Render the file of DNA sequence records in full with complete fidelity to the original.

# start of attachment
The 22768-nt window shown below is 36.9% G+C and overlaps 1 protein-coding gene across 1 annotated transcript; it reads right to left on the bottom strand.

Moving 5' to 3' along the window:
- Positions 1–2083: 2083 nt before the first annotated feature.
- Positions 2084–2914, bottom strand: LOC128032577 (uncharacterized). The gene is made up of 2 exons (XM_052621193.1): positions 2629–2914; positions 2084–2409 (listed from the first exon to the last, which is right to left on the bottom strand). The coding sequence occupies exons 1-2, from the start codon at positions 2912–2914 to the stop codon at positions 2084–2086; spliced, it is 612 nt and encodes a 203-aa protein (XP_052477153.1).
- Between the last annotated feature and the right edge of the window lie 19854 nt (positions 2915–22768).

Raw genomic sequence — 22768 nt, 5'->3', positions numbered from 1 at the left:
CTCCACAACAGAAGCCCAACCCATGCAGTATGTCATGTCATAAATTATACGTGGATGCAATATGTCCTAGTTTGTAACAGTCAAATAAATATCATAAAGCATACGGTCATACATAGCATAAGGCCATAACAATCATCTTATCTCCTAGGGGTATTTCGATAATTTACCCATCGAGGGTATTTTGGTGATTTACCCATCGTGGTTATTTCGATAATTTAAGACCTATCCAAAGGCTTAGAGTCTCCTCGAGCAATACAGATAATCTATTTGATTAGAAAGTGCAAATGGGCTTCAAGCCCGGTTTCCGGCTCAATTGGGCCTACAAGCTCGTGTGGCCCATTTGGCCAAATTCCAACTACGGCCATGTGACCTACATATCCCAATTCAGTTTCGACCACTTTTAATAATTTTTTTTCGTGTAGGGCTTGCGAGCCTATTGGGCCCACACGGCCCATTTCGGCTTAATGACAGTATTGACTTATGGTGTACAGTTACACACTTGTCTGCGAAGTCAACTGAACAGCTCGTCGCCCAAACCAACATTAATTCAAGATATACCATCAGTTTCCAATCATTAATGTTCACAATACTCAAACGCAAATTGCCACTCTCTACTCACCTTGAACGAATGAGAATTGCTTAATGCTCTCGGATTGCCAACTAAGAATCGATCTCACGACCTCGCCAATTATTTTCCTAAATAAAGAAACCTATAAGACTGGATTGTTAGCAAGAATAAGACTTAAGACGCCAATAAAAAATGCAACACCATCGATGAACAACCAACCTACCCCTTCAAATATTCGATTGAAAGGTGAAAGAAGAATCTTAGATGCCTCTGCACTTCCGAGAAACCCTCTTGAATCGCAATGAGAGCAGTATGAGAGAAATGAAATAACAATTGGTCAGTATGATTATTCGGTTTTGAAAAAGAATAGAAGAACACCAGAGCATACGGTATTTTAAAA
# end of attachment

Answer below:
The 22768-nt window shown below is 36.9% G+C and overlaps 1 protein-coding gene across 1 annotated transcript; it reads right to left on the bottom strand.

Moving 5' to 3' along the window:
- Positions 1–2083: 2083 nt before the first annotated feature.
- Positions 2084–2914, bottom strand: LOC128032577 (uncharacterized). The gene is made up of 2 exons (XM_052621193.1): positions 2629–2914; positions 2084–2409 (listed from the first exon to the last, which is right to left on the bottom strand). The coding sequence occupies exons 1-2, from the start codon at positions 2912–2914 to the stop codon at positions 2084–2086; spliced, it is 612 nt and encodes a 203-aa protein (XP_052477153.1).
- Between the last annotated feature and the right edge of the window lie 19854 nt (positions 2915–22768).

Raw genomic sequence — 22768 nt, 5'->3', positions numbered from 1 at the left:
CTCCACAACAGAAGCCCAACCCATGCAGTATGTCATGTCATAAATTATACGTGGATGCAATATGTCCTAGTTTGTAACAGTCAAATAAATATCATAAAGCATACGGTCATACATAGCATAAGGCCATAACAATCATCTTATCTCCTAGGGGTATTTCGATAATTTACCCATCGAGGGTATTTTGGTGATTTACCCATCGTGGTTATTTCGATAATTTAAGACCTATCCAAAGGCTTAGAGTCTCCTCGAGCAATACAGATAATCTATTTGATTAGAAAGTGCAAATGGGCTTCAAGCCCGGTTTCCGGCTCAATTGGGCCTACAAGCTCGTGTGGCCCATTTGGCCAAATTCCAACTACGGCCATGTGACCTACATATCCCAATTCAGTTTCGACCACTTTTAATAATTTTTTTTCGTGTAGGGCTTGCGAGCCTATTGGGCCCACACGGCCCATTTCGGCTTAATGACAGTATTGACTTATGGTGTACAGTTACACACTTGTCTGCGAAGTCAACTGAACAGCTCGTCGCCCAAACCAACATTAATTCAAGATATACCATCAGTTTCCAATCATTAATGTTCACAATACTCAAACGCAAATTGCCACTCTCTACTCACCTTGAACGAATGAGAATTGCTTAATGCTCTCGGATTGCCAACTAAGAATCGATCTCACGACCTCGCCAATTATTTTCCTAAATAAAGAAACCTATAAGACTGGATTGTTAGCAAGAATAAGACTTAAGACGCCAATAAAAAATGCAACACCATCGATGAACAACCAACCTACCCCTTCAAATATTCGATTGAAAGGTGAAAGAAGAATCTTAGATGCCTCTGCACTTCCGAGAAACCCTCTTGAATCGCAATGAGAGCAGTATGAGAGAAATGAAATAACAATTGGTCAGTATGATTATTCGGTTTTGAAAAAGAATAGAAGAACACCAGAGCATACGGTATTTTAAAA